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J. Electrochem. Sci. Technol > Volume 13(3); 2022 > Article
Niaz and Lim: Stability Tests on Anion Exchange Membrane Water Electrolyzer under On-Off Cycling with Continuous Solution Feeding


In this study, the stability of an anion exchange membrane water electrolyzer (AEMWE) cell was evaluated in an on-off cycling operation with respect to an applied electric bias, i.e., a current density of 500 mA cm−2, and an open circuit. The ohmic and polarization resistances of the system were monitored during operation (~800 h) using electrochemical impedance spectra. Specific consideration was given to the ohmic resistance of the cell, especially that of the membrane under on-off cycling conditions, by consistently feeding the cell with KOH solution. Owing to an excess feed solution, a momentary increase in the polarization resistance was observed immediately after the open-circuit. The excess feed solution was mostly recovered by subjecting the cell to the applied electric bias. Stability tests on the AEMWE cell under on-off cycling with continuous feeding even under an open circuit can guarantee long-term stability by avoiding an irreversible increase in ohmic and polarization resistances.

1. Introduction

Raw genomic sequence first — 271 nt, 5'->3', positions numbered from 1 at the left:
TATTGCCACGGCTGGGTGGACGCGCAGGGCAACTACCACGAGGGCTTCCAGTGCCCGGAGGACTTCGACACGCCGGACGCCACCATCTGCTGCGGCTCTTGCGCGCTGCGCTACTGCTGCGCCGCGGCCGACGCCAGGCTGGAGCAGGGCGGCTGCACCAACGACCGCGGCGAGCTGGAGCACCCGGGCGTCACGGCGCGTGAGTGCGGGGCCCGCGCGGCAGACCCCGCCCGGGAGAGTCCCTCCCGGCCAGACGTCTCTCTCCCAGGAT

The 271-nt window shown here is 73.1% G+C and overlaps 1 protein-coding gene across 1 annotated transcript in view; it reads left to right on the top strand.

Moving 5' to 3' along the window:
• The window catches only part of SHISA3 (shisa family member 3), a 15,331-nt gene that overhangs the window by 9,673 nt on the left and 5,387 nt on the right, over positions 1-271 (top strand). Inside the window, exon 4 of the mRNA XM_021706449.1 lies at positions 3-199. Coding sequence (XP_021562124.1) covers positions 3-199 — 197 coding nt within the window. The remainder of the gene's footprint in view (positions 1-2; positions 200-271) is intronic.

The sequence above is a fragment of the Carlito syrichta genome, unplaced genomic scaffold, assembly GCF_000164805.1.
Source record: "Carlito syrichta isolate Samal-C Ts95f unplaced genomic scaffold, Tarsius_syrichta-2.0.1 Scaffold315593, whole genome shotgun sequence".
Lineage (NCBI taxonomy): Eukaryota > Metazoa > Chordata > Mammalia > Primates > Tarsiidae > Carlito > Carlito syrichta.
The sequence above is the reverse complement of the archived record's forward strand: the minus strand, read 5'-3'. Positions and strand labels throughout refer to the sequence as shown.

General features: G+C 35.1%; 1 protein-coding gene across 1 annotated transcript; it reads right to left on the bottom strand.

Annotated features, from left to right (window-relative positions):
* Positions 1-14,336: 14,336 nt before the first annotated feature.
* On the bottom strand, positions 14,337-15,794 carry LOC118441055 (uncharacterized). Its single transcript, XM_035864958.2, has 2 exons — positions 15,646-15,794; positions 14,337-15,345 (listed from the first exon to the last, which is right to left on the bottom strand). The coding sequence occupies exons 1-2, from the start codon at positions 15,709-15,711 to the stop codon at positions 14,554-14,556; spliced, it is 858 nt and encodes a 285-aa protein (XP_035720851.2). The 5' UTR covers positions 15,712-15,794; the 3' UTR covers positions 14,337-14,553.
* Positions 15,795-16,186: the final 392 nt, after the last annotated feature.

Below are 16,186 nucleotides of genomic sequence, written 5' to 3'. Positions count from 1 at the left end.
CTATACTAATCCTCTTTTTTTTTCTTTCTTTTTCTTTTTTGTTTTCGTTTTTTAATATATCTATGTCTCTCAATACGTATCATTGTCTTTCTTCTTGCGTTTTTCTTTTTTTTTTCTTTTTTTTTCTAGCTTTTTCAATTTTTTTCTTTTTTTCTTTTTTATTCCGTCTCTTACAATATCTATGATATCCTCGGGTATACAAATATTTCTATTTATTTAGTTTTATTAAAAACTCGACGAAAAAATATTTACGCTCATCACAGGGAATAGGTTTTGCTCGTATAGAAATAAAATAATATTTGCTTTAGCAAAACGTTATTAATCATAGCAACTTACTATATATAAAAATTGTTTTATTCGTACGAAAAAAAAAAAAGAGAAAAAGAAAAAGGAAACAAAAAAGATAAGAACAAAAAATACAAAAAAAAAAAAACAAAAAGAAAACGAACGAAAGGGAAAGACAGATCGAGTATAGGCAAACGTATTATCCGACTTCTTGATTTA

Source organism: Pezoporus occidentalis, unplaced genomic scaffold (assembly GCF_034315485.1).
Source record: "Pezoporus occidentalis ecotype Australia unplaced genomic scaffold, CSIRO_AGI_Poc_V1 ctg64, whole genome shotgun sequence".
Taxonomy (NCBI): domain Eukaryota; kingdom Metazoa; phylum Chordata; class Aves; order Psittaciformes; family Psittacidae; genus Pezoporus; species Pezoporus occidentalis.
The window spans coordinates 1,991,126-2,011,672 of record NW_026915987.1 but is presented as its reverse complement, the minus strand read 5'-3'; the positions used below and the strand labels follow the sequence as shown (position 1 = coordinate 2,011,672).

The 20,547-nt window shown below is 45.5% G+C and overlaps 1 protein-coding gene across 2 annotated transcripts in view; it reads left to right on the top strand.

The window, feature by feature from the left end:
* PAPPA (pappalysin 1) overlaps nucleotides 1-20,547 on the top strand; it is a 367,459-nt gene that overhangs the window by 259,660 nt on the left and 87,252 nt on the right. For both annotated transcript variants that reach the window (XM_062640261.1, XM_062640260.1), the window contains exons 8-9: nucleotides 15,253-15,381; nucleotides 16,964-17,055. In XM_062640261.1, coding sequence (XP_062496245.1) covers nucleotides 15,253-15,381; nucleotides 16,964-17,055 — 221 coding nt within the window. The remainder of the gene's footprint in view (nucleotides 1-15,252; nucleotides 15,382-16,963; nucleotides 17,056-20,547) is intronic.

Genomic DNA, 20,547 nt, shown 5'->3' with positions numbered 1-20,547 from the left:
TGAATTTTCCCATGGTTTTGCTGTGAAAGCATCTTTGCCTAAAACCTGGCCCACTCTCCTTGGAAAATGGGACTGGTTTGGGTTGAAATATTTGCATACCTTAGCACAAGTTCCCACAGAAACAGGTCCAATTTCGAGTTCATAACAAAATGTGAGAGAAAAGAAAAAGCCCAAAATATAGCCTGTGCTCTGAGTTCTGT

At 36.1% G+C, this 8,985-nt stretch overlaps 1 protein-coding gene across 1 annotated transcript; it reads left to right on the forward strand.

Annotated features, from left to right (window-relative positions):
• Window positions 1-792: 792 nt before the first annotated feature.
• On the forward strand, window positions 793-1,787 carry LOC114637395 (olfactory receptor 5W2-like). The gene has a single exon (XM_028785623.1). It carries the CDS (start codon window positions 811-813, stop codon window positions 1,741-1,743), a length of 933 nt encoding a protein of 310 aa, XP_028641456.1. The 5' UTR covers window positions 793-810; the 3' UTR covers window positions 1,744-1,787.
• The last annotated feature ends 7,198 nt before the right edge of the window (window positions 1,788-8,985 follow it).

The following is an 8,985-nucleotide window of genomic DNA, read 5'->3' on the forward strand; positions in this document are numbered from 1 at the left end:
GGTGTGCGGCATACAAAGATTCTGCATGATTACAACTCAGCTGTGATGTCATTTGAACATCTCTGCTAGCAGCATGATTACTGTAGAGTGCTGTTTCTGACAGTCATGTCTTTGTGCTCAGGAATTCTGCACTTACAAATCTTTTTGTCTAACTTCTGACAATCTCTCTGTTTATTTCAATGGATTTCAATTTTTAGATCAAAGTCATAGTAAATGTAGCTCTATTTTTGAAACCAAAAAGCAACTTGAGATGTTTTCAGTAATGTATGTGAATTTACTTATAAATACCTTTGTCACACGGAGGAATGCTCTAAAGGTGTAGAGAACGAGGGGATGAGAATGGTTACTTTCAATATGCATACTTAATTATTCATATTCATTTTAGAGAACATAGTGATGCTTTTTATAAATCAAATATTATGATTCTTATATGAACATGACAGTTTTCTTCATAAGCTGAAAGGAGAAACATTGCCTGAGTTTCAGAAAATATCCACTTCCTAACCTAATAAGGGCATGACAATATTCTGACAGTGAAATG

According to the Paris agreement (2015), CO2 emissions should decline to net-zero, and the global rise in temperature should be restricted to ~1.5°C [13]. Currently, the percentage use of fossil fuels accounts for approximately 80% of global energy production [46]. Research efforts are underway to decrease fossil fuel dependency and develop environmentally friendly systems [4,7]. In this context, power-to-gas (PtG) projects play a vital role in hydrogen production through water electrolysis, where curtailed renewable energy is used [1,810]. In water electrolysis, the electric input from renewable energy sources is used to split water into H2 and O2. Several technologies are available for water electrolysis, including alkaline water electrolysis (AWE), proton exchange membrane water electrolysis (PEMWE), and anion exchange membrane water electrolysis (AEMWE). The first two are well commercialized, whereas the others are at the research level [1113]. However, there is growing research interest in AEMWE owing to its potential to compete with PEMWE. High operational current density, inexpensive catalysts, and efficient cell design are some of the distinguishing features of AEMWE. Although PEMWE is a more matured technology, AEMWE still has comparable performance [14]. The main drawback of AEMWE is its lower durability. Several reports point out this deficiency [1518]. The most important concern is the variables that can affect overall performance. The catalyst employed, operating temperature, feeding solution, static or dynamic conditions, and magnitude of applied bias are some of the variables that directly affect the stability of AEMWE [1924]. In particular, the on-off operation of AEMWE (simulating renewable energy sources) with an inevitable variable, i.e., the aspect of an open-circuit condition, for example, the nighttime operation of a solar power plant, affect its stability. The electrolyzer cell must be idle in this state. The open circuit with solution feeding plays a critical role in the stability of AEMWE. The open-circuit condition can be used during AEMWE in the on-off cycling mode. Several studies have been conducted on the static and dynamic operation of AEMWE. However, these studies did not consider the effects of open-circuit conditions and solution feeding [16,22,23,2529]. The most prominent among these studies was the long-term operation of ~1000 h. Liu et al. conducted AEMWE at a constant current density of 1 A cm−2 for > 1000 h. The electrolyzer cell exhibited a slight degradation rate of ~20 μV h−1 [29]. Similarly, Carbone et al. conducted AEMWE in dynamic mode with voltage cycling between 1 V and 1.80 V for ~1000 h with moderate performance degradation [26]. PEMWE can also provide a glimpse of dynamic operation and a better comparison ground for operational purposes. Papakonstantinou et al. conducted PEMWE for ~800 h and reported performance degradation, which was associated with the chemical instability of the ionomer and membrane under dynamic operation [30]. Alia et al. also reported the performance degradation of PEMWE under dynamic operation [31]. Weiß et al. subjected PEMWE to an on-off cycling operation and reported significant degradation [32]. On-off cycling operations and subjecting the cell to open-circuit conditions without solution feeding harm the stability of electrolyzer cells. Sun et al. introduced Li-ion batteries as intermediatory energy storage systems with renewable energy sources to avoid the adverse effects of intermittency [33]. However, the introduction of Li-ion batteries further complicates the system, making it even more complex. Our previous study found that when the electrolyzer cell was subjected to open-circuit conditions (for 12 h without solution feeding) once in ~100 h of operation, it did not affect the stability of AEMWE [34]. However, degradation is more likely to occur when the cell is subjected to an open-circuit condition > 5 times in 100 h of operation [19]. Herein, we report an operational strategy to avoid such degradation of the AEMWE for a more realistic dynamic operation for coupling with renewable energy sources. The cell was run for ~800 h under an on-off cycling operation regarding an applied electric bias: a constant current of 500 mA cm−2 for 5 h followed by a 12 h open circuit. We continuously maintained the supply of the KOH solution to the electrolyzer cell so that the membrane could be protected from dehydration [19]. The ohmic and polarization resistances of the cell were consistently recorded using electrochemical impedance spectroscopy to determine any changes that could occur during operation. This study provides details of operational optimization to cope with dynamic conditions regarding applied electric bias and open-circuit conditions.